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1answer
45 views

Is there any research paper which identifies left and right brained behavior?

There are many web puzzle to identify, but does it really have any scientific proof? something like - http://braintest.sommer-sommer.com/en/ any logic behind it?
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34 views

MRI with lots of white matter.

Why might an MRI show a large amount of white matter and a low amount of gray matter yet have a full skull with little shrinkage in an above average intelligence primate?
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40 views

Does the Jungian notion of collective unconsciousness have any legitimacy in the light of modern neurobiology and epigenetics?

Carl Jung has long ago proposed a rather controversial notion of collective unconsciousness [1, 2, 3], a form of the unconscious (that part of the mind containing memories and impulses of which ...
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0answers
45 views

When the mind is highly active, roughly how many neurons become excited in one second?

I'm curios to know how many times neurons send signals in one second when the brain is highly active (Highly active meaning during difficult problem solving, or any task that might bring the brain to ...
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0answers
31 views

How can cerebral vasoconstriction lead to decreased O₂ supply?

I am thinking the mechanism from hyperventilation into brain damage: hyperventilation [CO₂] decreases in plasma cerebral vasoconstriction which then decreases the oxygen supply i.e. [O₂] in the ...
4
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1answer
33 views

Effect of Ethanol on Brain Volume Measurements

I want to compare the brain sizes of two populations of fish. However, all the samples I have were fixed in 95% ethanol. As far as I know, 4% formalin is the normal fixative for soft tissues. Can I ...
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1answer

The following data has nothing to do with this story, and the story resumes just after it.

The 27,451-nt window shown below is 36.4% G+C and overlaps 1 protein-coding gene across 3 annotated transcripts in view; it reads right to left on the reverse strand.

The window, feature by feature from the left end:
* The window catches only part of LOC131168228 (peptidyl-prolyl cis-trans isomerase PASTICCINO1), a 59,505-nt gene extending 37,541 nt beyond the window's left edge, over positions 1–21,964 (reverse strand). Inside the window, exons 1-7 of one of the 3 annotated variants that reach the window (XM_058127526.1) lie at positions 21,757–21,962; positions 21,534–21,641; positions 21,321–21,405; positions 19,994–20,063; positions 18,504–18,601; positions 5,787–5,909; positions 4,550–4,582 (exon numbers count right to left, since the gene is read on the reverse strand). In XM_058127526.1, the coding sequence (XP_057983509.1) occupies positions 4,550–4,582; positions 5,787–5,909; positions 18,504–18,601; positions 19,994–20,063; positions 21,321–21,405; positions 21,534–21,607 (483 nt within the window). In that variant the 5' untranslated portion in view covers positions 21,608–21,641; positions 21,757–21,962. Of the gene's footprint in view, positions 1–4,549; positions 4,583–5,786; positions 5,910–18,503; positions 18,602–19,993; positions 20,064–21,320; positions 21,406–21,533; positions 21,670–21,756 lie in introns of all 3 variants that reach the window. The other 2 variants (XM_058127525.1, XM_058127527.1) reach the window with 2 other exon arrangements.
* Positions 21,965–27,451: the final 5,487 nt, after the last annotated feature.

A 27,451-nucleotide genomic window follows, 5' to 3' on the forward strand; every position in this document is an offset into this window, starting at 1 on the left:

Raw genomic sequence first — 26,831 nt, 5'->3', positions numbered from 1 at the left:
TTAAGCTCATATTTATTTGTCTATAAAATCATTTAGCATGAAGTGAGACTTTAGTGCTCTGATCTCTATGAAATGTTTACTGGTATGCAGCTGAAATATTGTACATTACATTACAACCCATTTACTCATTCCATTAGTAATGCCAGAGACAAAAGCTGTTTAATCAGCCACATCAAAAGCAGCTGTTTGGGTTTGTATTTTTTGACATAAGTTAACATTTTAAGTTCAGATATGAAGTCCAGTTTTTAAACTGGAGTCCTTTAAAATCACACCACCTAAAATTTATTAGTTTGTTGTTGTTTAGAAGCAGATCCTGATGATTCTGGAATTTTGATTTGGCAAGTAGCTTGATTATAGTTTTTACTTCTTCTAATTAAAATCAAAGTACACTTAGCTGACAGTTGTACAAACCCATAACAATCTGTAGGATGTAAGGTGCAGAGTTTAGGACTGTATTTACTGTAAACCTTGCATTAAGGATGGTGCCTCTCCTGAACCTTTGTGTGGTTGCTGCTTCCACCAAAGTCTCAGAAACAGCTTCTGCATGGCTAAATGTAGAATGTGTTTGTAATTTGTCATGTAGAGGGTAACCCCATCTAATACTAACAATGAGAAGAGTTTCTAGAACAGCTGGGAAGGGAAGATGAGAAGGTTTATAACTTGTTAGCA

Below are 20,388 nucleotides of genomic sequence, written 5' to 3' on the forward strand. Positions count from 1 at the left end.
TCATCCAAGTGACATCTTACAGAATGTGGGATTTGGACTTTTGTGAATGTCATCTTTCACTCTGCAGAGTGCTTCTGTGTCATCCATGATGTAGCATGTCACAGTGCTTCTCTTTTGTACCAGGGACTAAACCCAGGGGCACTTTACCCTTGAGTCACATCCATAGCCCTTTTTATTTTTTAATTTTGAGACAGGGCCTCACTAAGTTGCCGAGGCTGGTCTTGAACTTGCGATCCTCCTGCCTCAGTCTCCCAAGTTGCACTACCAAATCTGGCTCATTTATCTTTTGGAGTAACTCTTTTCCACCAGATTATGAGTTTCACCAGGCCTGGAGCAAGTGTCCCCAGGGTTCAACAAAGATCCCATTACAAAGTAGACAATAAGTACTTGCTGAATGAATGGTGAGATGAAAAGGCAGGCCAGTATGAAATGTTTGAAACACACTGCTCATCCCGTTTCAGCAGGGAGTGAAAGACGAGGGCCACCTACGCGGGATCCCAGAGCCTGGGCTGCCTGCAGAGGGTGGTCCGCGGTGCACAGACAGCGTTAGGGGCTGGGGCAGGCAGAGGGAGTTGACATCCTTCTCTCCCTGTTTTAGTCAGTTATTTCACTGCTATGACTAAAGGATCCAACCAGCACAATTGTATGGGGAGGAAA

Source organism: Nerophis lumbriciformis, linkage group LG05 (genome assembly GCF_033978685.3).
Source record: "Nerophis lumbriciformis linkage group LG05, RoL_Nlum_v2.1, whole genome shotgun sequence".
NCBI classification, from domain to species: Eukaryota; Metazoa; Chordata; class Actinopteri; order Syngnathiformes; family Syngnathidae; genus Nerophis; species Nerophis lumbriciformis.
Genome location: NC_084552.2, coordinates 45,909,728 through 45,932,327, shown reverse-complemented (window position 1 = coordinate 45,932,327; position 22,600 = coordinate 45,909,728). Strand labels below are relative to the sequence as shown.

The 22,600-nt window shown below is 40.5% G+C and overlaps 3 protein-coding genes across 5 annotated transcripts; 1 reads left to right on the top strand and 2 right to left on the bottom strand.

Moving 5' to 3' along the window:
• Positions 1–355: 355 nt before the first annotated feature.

68 views

Why do we suddenly forget things, like PIN or phone numbers, that we've known for years?

Is it common to forget a 4 or 5 numeric code which has been used extensively for months and well remembered? There's an article on the guardian describing this phenomenon and by the number of ...
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0answers
31 views

TV's so loud when I turn over

Scenario: I'm about to fall asleep with the T.V. on. Having completely forgotten that it was, no longer even hearing it, just before falling asleep I turn over with a 'fresh' ear and it's blaring. If ...
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1answer
42 views

How can I determine the purity of cells isolated from rat brains if I cannot use FACS, Immunohistochemistry or SEM anaysis?

Please help. I know how to isolate the different cells (astrocytes, other glial cells, neurons and synaptosomes) from brain tissue using a Ficoll-based separation but how do I determine the purity of ...
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1answer
53 views

Do human neurons in a petri dish do different things from chimpanzee neurons

I want to know if qualitative experiments have been done growing chimpanzee neurons and human neurons in vitro and have any differences emerged, such as the amount of connections per neuron or ...